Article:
Donald Eugene Rudisill and Barbara Jean Rudisill v. Commissioner., United States Tax Court - Memorandum Decision, T.C. Memo. 1992-388, Docket No. 7903-91., Filed July 13, 1992
Donald Eugene Rudisill and Barbara Jean Rudisill v. Commissioner.
United States Tax Court - Memorandum Decision
T.C. Memo. 1992-388
Docket No. 7903-91.
Filed July 13, 1992.
Donald Eugene Rudisill, pro se. Sylvia Shaughnessy, for the respondent.
FAY, Judge: By statutory notice of deficiency, respondent determined deficiencies in and additions to petitioners' Federal income tax in the following amounts:
1 Fifty percent of interest computed on $6,443, $7,779, and $6,983 of the deficiency for taxable years 1981, 1982, and 1983, respectively.
All section references are to the Internal Revenue Code in effect for the years in issue.
The sole issue before this Court is whether petitioners were granted immunity by respondent and are thereby relieved of the deficiencies and additions to tax as set forth in the notice of deficiency for the years at issue. We hold petitioners were not granted immunity by respondent. For purposes of clarity, the findings of fact and opinion have been combined.
The Stipulation of Facts and exhibits are incorporated herein by this reference. Petitioners were residents of Bonita, California, at the time the petition in this case was filed.
On their 1983 Federal income tax return, petitioners claimed a Schedule C loss in the amount of $9,181 and an investment tax credit (ITC) in the amount of $25,134, both in connection with their investment in Courseware Research Corp. (CRC), a computer software leasing program.
Petitioners deducted $4,937 of the total claimed ITC on their 1983 Federal income tax return and carried back $5,976, $6,443, and $7,779 of the ITC to their 1980, 1981, and 1982 tax years, respectively.
In the notice of deficiency, respondent disallowed the claimed loss and ITC on the primary grounds that the transactions were not bona fide arm's length transactions at fair market value and that the transactions lacked economic substance.
Petitioners do not dispute that they are not entitled to the claimed loss and ITC. Instead, petitioners assert that they should not be held liable for the deficiencies and additions to tax for the years at issue on the ground that they were granted immunity by a desk clerk employed by the Internal Revenue Service. 1
1 In paragraph 8 of the Stipulation of Facts, the parties stipulated to reduced amounts of the deficiencies in income taxes and additions to tax due from petitioners in the event that this Court holds for respondent. The reduced deficiencies and additions to tax are consistent with settlement offers given to other investors in CRC.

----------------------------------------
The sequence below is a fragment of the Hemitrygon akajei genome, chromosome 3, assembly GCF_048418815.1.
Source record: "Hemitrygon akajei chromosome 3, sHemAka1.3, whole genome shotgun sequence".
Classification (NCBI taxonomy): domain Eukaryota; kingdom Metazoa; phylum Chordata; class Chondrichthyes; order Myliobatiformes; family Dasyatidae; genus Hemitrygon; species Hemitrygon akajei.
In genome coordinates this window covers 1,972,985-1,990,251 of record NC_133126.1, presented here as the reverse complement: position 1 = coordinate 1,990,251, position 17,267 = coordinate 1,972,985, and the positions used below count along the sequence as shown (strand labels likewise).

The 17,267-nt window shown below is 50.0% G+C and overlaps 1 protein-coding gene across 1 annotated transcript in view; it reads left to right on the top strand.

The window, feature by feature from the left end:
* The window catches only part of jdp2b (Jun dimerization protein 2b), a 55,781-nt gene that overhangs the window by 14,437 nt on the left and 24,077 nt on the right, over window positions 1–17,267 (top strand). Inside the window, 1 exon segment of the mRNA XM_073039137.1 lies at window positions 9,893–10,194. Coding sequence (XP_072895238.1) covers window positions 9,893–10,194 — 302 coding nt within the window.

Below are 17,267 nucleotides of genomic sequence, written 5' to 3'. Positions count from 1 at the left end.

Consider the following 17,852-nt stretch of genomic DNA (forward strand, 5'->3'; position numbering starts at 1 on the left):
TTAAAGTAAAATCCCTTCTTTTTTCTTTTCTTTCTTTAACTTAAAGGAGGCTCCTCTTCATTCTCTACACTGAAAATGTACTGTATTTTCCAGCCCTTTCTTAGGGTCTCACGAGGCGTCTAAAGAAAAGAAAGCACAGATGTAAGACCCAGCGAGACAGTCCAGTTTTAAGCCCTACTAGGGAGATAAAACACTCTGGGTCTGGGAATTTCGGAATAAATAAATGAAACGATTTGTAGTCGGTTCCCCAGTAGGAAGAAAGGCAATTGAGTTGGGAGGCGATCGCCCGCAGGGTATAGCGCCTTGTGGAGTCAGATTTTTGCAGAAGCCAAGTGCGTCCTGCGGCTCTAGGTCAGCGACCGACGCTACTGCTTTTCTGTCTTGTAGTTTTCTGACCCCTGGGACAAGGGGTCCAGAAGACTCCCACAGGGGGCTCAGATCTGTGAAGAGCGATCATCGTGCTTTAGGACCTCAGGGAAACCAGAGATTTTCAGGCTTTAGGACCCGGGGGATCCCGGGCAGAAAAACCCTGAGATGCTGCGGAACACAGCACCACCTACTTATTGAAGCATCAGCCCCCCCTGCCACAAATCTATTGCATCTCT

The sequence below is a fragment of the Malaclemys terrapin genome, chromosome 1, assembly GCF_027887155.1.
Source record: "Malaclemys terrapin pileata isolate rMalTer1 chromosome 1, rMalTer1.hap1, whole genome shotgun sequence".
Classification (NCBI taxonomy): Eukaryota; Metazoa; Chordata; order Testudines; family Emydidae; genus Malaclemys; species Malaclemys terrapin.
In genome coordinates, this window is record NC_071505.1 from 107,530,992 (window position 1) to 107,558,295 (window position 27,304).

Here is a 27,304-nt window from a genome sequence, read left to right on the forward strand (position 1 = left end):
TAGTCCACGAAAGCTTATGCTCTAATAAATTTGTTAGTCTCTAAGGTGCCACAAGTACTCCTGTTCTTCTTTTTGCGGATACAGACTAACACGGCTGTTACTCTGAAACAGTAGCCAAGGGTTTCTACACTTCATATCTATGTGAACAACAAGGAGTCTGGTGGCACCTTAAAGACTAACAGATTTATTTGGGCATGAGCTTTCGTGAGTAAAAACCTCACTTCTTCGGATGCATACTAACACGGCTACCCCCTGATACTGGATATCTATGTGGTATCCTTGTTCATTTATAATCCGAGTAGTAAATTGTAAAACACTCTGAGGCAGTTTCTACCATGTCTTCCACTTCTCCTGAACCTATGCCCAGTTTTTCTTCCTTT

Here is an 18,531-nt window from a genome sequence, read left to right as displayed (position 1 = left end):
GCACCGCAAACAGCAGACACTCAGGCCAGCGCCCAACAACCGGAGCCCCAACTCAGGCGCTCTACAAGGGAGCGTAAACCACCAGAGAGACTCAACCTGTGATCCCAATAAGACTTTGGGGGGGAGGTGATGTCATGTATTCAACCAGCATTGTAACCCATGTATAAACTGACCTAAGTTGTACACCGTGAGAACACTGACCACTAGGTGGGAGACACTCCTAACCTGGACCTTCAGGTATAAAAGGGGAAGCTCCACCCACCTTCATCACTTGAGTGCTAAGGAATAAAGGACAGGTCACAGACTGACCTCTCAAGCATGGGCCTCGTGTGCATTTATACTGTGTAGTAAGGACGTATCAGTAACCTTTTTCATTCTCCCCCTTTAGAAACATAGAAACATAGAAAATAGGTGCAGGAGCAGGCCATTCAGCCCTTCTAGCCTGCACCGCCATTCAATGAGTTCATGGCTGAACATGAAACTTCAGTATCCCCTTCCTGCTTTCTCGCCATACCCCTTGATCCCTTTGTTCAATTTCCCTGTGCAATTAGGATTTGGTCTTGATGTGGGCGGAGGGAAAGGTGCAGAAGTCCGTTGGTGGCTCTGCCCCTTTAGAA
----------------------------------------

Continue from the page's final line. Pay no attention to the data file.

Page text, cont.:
Mr. Rudisill (petitioner) contacted the Criminal Investigation Division (C.I.D.) of the Internal Revenue Service on April 1, 1985, on his own initiative for the purpose of having the CRC computer leasing program "declared illegal" and to refile his taxes for the years at issue.
Petitioner asserts that he met with Catherine MacNeill (MacNeill), a desk clerk employed by respondent, who proceeded to take down information provided by petitioner. Petitioner claims that during his April 1, 1985, contact with C.I.D., he was advised by MacNeill as follows: "Mr. Rudisill, you were a victim. You don't have to refile your taxes. You go home and forget about it."
Respondent concedes that MacNeill was the employee of respondent who wrote down the information provided by petitioner. Respondent, however, does not concede that MacNeill made the statements alleged by petitioner. Respondent further argues that MacNeill did not have authority to grant petitioners immunity or to make any type of agreement relating to petitioners' civil tax liabilities and that, in fact, no such agreement ever existed between the parties.
In the context of a civil tax dispute, closing agreements under section 7121 and compromise agreements under section 7122 provide the exclusive means of settling such controversy. See Botany Worsted Mills v. United States [1 USTC ╤ 348], 278 U.S. 282, 288 (1929); Shumaker v. Commissioner [81-2 USTC ╤ 9508], 648 F.2d 1198, 1200 (9th Cir. 1981); see also Estate of Meyer v. Commissioner [Dec. 31,336], 58 T.C. 69, 70 (1972). We consider petitioners' claim of immunity from the tax deficiencies and additions to tax before us as a claim arising under each of these sections. Both closing agreements under section 7121 and compromise agreements under section 7122, however, are required to be in writing and to be accepted by the Secretary. Sec. 301.7121-1 and sec. 301.7122-1, Proced. & Admin. Regs.
Petitioners were unable to show that any written agreement complying with the applicable rules and regulations was entered into with respondent relating to petitioners' civil tax liabilities for 1980 through 1983. In addition, we discern no other evidence in the record before us that supports petitioners' claim of immunity. 2
2 At trial, neither party called MacNeill to testify as a witness before this Court. Because we find that the record is devoid of any evidence supporting the existence of a written agreement within the context of sec. 7121 or sec. 7122, we need not resolve whether MacNeill made the statements attributed to her by petitioner or whether MacNeill was authorized by respondent to enter into any such agreement.
We therefore hold petitioners' allegations of a grant of immunity by respondent to be meritless.
Decision will be entered for respondent.